The high rate of abortion-related morbidity and mortality documented in this study suggests that unsafe abortion, especially during the second trimester of pregnancy, remains a major public health problem in Kenya. Programme managers should redouble their efforts to target women and their partners who have unmet contraceptive needs especially including the provision of post-abortion contraceptive counselling and methods. Continuing unmet contraceptive need and contraceptive failure will invariably be associated with high rates of unplanned and unwanted pregnancies, forcing many women to resort to unsafe TOP with a consequent unacceptably high rate of complications including infertility, long term morbidity and death. Also, until the abortion law is liberalised and women have access to safe TOP services, addressing the complications of unsafe abortion will continue to impose a great financial burden on the constrained resources of the Kenya health care system.
Funding for this study was provided by the Rockefeller Foundation. The authors would like to thank Sarah Onyango for co-ordinating the data collection process; Heather Brown for technical support with adapting the original South Africa study design; Mark Weaver for technical support with data analysis; and the Federation of Women Lawyers (Kenya) and Kenya Medical Association for their collaboration. The authors also thank all of the hospital-based data collectors; and Janie Benson, Eunice Brookman-Amissah and Barbara Crane for their comments on the draft manuscript.
- 1World Health Organization. Unsafe Abortion: Global and Regional Estimates of Incidence of and Mortality Due to Unsafe Abortion with a Listing of Available Country Data, 3rd edition. Geneva: World Health Organization, 1998.
- 2World Health Organization. Safe Abortion: Technical and Policy Guidance for Health Systems. Geneva: World Health Organization, 2003.
- 3Estimated levels of induced abortion in six Latin American countries. Int Fam Plann Perspect 1994;20(1):4–13., .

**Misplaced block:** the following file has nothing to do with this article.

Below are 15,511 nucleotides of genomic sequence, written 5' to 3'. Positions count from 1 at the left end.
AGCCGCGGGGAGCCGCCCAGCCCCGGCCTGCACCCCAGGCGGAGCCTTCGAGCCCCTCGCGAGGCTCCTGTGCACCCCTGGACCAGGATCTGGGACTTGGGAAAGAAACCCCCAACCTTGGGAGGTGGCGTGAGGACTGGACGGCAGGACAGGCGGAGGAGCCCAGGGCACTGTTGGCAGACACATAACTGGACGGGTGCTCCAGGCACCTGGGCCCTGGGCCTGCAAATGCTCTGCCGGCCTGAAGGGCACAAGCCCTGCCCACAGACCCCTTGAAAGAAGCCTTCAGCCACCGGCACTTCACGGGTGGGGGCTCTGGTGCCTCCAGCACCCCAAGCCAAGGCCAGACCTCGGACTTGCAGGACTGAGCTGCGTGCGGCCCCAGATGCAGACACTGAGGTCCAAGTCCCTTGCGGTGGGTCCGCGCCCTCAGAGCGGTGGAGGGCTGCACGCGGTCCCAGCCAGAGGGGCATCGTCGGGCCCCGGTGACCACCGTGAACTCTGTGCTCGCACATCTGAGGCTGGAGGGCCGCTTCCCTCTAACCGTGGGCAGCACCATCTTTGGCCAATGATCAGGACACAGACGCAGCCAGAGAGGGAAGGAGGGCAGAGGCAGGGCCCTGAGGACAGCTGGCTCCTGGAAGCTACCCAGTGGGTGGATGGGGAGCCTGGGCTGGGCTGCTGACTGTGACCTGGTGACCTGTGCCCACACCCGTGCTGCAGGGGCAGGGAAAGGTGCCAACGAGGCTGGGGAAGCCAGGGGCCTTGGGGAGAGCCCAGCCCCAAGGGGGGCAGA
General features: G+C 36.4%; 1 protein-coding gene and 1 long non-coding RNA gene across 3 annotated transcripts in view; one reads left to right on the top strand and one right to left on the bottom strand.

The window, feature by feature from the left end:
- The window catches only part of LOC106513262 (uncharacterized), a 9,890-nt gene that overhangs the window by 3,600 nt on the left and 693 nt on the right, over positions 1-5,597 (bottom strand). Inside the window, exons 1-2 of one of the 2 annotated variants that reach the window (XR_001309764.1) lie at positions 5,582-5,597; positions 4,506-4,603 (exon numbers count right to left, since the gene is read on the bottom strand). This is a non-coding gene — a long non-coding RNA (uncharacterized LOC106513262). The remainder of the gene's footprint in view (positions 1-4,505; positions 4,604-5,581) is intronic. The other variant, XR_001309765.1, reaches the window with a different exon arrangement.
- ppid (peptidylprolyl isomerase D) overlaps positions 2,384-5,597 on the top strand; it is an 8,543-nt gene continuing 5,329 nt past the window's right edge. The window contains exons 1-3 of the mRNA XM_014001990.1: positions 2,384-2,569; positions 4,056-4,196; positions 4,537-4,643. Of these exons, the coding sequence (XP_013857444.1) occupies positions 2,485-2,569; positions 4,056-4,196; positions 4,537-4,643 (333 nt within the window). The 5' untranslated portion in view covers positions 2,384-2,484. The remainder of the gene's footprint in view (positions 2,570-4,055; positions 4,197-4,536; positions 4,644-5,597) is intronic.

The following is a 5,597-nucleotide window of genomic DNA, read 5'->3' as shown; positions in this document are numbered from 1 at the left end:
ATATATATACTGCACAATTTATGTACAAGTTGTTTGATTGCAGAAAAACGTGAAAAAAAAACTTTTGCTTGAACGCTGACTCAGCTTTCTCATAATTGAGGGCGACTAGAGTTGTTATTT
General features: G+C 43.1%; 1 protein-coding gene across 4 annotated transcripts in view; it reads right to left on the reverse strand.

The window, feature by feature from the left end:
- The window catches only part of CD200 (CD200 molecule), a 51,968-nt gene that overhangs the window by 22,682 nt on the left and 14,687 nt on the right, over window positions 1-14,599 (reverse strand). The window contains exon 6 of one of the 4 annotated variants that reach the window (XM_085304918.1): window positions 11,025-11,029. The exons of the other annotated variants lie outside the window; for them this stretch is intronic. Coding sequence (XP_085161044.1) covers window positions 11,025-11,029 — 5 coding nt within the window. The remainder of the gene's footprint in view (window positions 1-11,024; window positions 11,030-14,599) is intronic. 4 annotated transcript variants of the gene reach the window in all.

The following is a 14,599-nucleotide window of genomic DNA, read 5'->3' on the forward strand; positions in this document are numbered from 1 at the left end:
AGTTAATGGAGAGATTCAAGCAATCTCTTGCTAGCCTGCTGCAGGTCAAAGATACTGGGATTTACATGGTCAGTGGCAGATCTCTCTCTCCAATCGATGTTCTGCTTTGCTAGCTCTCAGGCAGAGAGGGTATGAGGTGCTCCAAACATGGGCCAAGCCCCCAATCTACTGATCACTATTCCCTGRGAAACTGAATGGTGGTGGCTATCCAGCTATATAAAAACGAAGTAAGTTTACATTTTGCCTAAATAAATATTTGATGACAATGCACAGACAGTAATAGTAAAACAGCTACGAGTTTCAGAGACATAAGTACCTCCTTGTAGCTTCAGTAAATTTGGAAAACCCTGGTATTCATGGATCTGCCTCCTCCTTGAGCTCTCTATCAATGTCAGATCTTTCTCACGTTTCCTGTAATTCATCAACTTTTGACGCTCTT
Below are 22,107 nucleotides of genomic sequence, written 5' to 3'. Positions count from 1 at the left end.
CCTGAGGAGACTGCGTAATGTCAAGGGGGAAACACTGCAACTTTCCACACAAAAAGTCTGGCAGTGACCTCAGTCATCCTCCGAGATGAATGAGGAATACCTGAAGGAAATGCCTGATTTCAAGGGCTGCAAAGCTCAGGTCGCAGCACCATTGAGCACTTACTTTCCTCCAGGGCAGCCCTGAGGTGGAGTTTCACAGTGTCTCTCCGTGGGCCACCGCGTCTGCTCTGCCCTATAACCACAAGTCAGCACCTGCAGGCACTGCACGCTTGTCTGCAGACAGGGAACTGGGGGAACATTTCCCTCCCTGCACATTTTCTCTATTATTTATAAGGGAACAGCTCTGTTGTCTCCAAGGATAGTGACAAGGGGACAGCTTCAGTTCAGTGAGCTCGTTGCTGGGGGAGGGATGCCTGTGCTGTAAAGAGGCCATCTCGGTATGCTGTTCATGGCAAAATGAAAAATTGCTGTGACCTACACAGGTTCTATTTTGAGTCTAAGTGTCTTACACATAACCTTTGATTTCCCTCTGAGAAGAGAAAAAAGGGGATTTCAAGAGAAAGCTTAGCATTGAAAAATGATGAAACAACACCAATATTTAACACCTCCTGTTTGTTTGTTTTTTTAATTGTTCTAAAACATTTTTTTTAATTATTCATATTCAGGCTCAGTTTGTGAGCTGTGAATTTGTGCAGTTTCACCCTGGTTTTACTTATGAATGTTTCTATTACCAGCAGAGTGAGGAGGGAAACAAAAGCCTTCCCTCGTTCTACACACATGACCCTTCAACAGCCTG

- 5Epidemiology of induced abortion in Nairobi, Kenya. J Obstet Gynaecol East Cent Afr 1982;1(54):54–57., .
- 7Laws of Kenya. The Penal Code Chapter 63, Section 158–160. Revised ed. 68, 1985.
- 10Romania Ministry of Health, Centers for Disease Control and Prevention. Romania Reproductive Health Survey 1993. Bucharest: Institute of Mother and Child Health Care, 1995.
- 16Central Bureau of Statistics. 1999 Population and Housing Census, 1. Nairobi, Kenya: Central Bureau of Statistics, Ministry of Finance and Planning, 1999.
- 17Global Evaluation of USAIDS's Postabortion Care Program. Washington (DC): The Population Technical Assistance Project, 2001., , , et al.
- 18Central Bureau of Statistics (CBS) [Kenya], Ministry of Health (MOH) [Kenya] and ORC Macro. 2004. Kenya Democratic and Health Survey 2003. Calverton, Maryland: CBS, MOH and ORC.
- 20Creating Linkages between Incomplete Abortion Treatment and Family Planning in Kenya: Baseline Findings of an Operations Research Study. New York: The Population Council, 1997., .
- 24World Health Organization, Maternal Health and Safe Motherhood Programme, Division of Family Health. Clinical Management of Abortion Complications. Geneva: World Health Organization, 1994.
- 25Ethical issues in postabortion care research involving vulnerable subjects. In: HuntingtonD, Piet-PelonNJ, editors. Postabortion Care: Lessons from Operations Research. New York: The Population Council, 1999: 178–197..
- 27World Health Organization. Studying Unsafe Abortion: A Practical Guide. Geneva: Maternal and Newborn Health/Safe Motherhood Unit, Division of Reproductive Health (Technical Support), World Health Organization, 1996.
- 28Scaling Up Access to High-quality Postabortion Care in Kenya: An Assessment of Public and Private Facilities in Western and Nyanza Province. Chapel Hill (North Carolina): Ipas, 2003., , , , .
Accepted 4 September 2004